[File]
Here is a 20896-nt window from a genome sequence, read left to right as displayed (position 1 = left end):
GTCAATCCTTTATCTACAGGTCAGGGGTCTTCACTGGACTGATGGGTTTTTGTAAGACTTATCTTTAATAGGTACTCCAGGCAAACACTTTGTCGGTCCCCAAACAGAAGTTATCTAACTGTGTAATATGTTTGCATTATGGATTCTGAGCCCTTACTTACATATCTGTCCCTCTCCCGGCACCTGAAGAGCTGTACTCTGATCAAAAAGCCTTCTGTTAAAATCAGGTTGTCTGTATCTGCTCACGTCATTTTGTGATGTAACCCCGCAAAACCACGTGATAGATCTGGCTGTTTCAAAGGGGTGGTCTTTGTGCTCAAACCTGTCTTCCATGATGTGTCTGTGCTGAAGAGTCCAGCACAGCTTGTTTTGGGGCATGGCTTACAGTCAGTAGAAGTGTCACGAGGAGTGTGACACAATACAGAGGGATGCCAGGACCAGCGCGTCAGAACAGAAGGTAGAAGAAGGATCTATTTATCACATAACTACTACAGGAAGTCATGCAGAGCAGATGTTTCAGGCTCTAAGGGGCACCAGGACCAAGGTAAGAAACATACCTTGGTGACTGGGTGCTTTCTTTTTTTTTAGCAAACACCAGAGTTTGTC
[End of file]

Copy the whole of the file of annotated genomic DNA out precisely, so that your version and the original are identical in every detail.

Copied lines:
Here is a 20896-nt window from a genome sequence, read left to right as displayed (position 1 = left end):
GTCAATCCTTTATCTACAGGTCAGGGGTCTTCACTGGACTGATGGGTTTTTGTAAGACTTATCTTTAATAGGTACTCCAGGCAAACACTTTGTCGGTCCCCAAACAGAAGTTATCTAACTGTGTAATATGTTTGCATTATGGATTCTGAGCCCTTACTTACATATCTGTCCCTCTCCCGGCACCTGAAGAGCTGTACTCTGATCAAAAAGCCTTCTGTTAAAATCAGGTTGTCTGTATCTGCTCACGTCATTTTGTGATGTAACCCCGCAAAACCACGTGATAGATCTGGCTGTTTCAAAGGGGTGGTCTTTGTGCTCAAACCTGTCTTCCATGATGTGTCTGTGCTGAAGAGTCCAGCACAGCTTGTTTTGGGGCATGGCTTACAGTCAGTAGAAGTGTCACGAGGAGTGTGACACAATACAGAGGGATGCCAGGACCAGCGCGTCAGAACAGAAGGTAGAAGAAGGATCTATTTATCACATAACTACTACAGGAAGTCATGCAGAGCAGATGTTTCAGGCTCTAAGGGGCACCAGGACCAAGGTAAGAAACATACCTTGGTGACTGGGTGCTTTCTTTTTTTTTAGCAAACACCAGAGTTTGTC